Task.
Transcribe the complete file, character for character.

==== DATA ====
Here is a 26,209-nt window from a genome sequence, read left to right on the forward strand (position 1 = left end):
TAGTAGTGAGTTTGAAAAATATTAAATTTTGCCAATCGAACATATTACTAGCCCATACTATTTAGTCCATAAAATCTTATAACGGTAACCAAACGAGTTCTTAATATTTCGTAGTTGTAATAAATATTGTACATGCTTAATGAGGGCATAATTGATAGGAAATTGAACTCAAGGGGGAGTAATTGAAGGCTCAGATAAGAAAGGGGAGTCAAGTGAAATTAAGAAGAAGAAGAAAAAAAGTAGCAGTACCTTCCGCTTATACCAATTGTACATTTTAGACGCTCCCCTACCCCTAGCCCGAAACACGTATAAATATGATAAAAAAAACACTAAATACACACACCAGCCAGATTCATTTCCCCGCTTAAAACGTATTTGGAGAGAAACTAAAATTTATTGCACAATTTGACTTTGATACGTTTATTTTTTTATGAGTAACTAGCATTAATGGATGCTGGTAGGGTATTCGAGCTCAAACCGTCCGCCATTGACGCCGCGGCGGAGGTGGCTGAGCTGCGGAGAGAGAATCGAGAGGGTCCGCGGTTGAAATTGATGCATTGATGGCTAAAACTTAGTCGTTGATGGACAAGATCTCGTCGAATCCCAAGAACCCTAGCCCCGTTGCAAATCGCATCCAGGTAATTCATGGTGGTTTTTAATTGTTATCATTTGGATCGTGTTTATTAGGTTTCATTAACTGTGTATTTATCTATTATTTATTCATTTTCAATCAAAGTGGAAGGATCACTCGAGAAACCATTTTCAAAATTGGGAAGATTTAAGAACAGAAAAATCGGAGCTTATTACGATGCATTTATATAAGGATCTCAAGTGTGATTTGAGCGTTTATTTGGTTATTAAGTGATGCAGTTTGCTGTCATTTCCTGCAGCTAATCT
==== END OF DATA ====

Here is a 26,209-nt window from a genome sequence, read left to right on the forward strand (position 1 = left end):
TAGTAGTGAGTTTGAAAAATATTAAATTTTGCCAATCGAACATATTACTAGCCCATACTATTTAGTCCATAAAATCTTATAACGGTAACCAAACGAGTTCTTAATATTTCGTAGTTGTAATAAATATTGTACATGCTTAATGAGGGCATAATTGATAGGAAATTGAACTCAAGGGGGAGTAATTGAAGGCTCAGATAAGAAAGGGGAGTCAAGTGAAATTAAGAAGAAGAAGAAAAAAAGTAGCAGTACCTTCCGCTTATACCAATTGTACATTTTAGACGCTCCCCTACCCCTAGCCCGAAACACGTATAAATATGATAAAAAAAACACTAAATACACACACCAGCCAGATTCATTTCCCCGCTTAAAACGTATTTGGAGAGAAACTAAAATTTATTGCACAATTTGACTTTGATACGTTTATTTTTTTATGAGTAACTAGCATTAATGGATGCTGGTAGGGTATTCGAGCTCAAACCGTCCGCCATTGACGCCGCGGCGGAGGTGGCTGAGCTGCGGAGAGAGAATCGAGAGGGTCCGCGGTTGAAATTGATGCATTGATGGCTAAAACTTAGTCGTTGATGGACAAGATCTCGTCGAATCCCAAGAACCCTAGCCCCGTTGCAAATCGCATCCAGGTAATTCATGGTGGTTTTTAATTGTTATCATTTGGATCGTGTTTATTAGGTTTCATTAACTGTGTATTTATCTATTATTTATTCATTTTCAATCAAAGTGGAAGGATCACTCGAGAAACCATTTTCAAAATTGGGAAGATTTAAGAACAGAAAAATCGGAGCTTATTACGATGCATTTATATAAGGATCTCAAGTGTGATTTGAGCGTTTATTTGGTTATTAAGTGATGCAGTTTGCTGTCATTTCCTGCAGCTAATCT